The real cost of sending your child to college

Parents sending their kids to third level are facing an annual bill on average of €7,000 per child.
After putting your child through primary and secondary school the next obstacle for many parents is the cost of putting their children through university or college.
The CAO results were released last Monday, making the opportunity for most a reality, but what are the costs associated for parents. .
Most colleges / universities charge a student contribution fee. In budget 2013 the government announced that the student contribution will be €2,750 in 2014-2015 rising to €3,000 in 2015-2016.
Outside of these registration costs a survey carried out by the league of credit unions of Ireland says 79% of parents supporting their children financially through college, contribute almost €4,000 per annum per child to cover ancillary third level costs.
The survey that asked questions regarding living costs including food, travel, internet, mobile bills and study material found parents are saving for an average of 8 years to put their child (children) through college.
72% say the family budgets have been adversely affected by the third level registration fee.
60% of parents said they will just about be able to manage to pay it.
A further 12% say they can’t afford to pay it and are worried that their child will have to drop out of college as a result.
Only 28% say the increased costs will have no impact on them.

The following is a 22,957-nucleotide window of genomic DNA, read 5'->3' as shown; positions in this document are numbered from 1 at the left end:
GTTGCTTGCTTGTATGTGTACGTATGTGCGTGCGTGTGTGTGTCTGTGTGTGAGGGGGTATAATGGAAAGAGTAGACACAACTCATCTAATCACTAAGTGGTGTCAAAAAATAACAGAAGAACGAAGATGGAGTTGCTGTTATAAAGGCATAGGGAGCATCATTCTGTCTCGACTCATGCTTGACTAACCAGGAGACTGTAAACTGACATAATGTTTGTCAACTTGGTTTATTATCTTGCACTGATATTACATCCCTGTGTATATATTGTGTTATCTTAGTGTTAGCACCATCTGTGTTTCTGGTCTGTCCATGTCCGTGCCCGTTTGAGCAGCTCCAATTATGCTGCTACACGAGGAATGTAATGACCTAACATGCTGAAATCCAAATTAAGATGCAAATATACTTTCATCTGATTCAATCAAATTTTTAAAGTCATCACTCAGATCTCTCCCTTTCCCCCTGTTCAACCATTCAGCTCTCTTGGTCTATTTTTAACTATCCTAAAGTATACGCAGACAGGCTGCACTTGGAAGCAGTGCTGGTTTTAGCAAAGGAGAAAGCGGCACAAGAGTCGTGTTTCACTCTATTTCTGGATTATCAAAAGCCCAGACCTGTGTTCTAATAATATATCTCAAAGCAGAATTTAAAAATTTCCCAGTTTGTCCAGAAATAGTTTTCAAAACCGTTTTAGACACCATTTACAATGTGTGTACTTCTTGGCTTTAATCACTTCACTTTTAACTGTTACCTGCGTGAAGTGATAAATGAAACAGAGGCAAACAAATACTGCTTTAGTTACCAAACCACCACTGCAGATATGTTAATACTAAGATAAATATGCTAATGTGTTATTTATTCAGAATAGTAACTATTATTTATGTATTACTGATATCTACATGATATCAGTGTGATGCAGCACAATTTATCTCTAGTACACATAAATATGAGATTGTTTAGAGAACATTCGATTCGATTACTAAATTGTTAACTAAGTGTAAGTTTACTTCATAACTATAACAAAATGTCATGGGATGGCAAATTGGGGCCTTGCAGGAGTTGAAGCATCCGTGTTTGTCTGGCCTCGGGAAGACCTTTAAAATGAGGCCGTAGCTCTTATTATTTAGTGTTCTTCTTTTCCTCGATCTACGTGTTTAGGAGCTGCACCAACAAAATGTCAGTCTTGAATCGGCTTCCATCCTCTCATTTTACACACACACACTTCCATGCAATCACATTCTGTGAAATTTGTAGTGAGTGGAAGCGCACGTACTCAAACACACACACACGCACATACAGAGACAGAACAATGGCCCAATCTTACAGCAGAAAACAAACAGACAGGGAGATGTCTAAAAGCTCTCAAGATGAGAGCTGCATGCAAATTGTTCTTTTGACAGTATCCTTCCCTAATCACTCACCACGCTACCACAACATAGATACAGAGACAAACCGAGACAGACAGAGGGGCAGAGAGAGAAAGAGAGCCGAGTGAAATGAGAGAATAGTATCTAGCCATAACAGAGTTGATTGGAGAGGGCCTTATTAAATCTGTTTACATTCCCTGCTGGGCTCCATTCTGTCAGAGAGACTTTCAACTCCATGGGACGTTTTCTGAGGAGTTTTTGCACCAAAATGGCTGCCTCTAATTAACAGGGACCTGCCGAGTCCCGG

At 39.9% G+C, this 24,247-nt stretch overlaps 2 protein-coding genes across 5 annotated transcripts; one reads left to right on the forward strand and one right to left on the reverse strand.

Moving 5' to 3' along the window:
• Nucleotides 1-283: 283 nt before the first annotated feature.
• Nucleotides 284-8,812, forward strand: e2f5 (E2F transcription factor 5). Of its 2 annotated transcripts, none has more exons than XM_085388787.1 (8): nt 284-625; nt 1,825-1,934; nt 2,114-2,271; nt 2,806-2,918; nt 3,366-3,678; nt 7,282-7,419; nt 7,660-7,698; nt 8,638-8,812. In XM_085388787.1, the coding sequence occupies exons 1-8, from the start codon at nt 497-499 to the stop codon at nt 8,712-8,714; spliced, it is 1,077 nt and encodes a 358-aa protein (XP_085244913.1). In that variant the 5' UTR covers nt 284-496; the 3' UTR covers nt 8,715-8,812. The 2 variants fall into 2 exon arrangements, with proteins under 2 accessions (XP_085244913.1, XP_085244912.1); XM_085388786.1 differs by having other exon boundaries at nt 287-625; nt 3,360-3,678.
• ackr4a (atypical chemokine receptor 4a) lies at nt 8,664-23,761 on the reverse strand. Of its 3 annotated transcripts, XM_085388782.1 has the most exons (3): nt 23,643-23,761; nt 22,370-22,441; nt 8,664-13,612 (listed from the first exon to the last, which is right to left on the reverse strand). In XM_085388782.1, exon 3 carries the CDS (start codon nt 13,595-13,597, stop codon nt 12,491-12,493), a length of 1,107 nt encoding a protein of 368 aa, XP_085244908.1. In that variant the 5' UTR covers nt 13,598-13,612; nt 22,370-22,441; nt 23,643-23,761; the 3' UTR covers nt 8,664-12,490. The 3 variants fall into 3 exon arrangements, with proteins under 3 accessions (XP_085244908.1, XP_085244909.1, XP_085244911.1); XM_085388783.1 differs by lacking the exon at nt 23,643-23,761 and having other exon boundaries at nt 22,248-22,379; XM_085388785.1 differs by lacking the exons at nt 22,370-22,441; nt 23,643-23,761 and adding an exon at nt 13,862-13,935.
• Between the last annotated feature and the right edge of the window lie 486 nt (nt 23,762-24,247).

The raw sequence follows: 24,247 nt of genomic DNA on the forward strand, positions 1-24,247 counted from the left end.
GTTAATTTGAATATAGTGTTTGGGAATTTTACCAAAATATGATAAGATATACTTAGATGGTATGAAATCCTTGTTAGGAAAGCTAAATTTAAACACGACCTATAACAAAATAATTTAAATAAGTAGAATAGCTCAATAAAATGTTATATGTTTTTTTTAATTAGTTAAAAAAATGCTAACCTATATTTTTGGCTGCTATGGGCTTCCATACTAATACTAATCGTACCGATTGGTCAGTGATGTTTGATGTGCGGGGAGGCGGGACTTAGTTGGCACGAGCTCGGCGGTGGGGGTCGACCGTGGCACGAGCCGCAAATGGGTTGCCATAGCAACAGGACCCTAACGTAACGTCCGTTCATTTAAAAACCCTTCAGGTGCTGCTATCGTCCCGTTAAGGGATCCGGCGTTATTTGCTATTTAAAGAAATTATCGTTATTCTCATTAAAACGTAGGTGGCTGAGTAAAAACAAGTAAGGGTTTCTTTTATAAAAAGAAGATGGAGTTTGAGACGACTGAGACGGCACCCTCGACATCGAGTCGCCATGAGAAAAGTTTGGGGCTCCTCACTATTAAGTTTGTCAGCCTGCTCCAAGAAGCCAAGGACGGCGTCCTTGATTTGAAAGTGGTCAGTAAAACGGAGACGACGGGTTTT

44% of students are now living away from home compared to 32% in 2013 paying on average €346 in rent.
51% of students have to work throughout the academic year to fund their college education, working on average 19 hours per week.
Once college life is finished a parents greatest worry for their child is that they won’t find a job after they finish their course.
According to Barry Treacy of Youghal Credit Union “We offer a special education loan rate of 6% for students who are completing a course in college. The course can be full time , part time or post graduate. The repayments are scheduled to suit the student means. The loans can be borrowed for fess, accommodation , computer purchase or other educational purposes. Loans can also be borrowed to bridge the gap a student may face before their grant is issued. Proof that the member has been accepted for a course is required. In cases the loan may be guaranteed by a parent or guardian. We ask the member to complete a budget to work out how much they expect to spend on a weekly basis and base the loan on this.”

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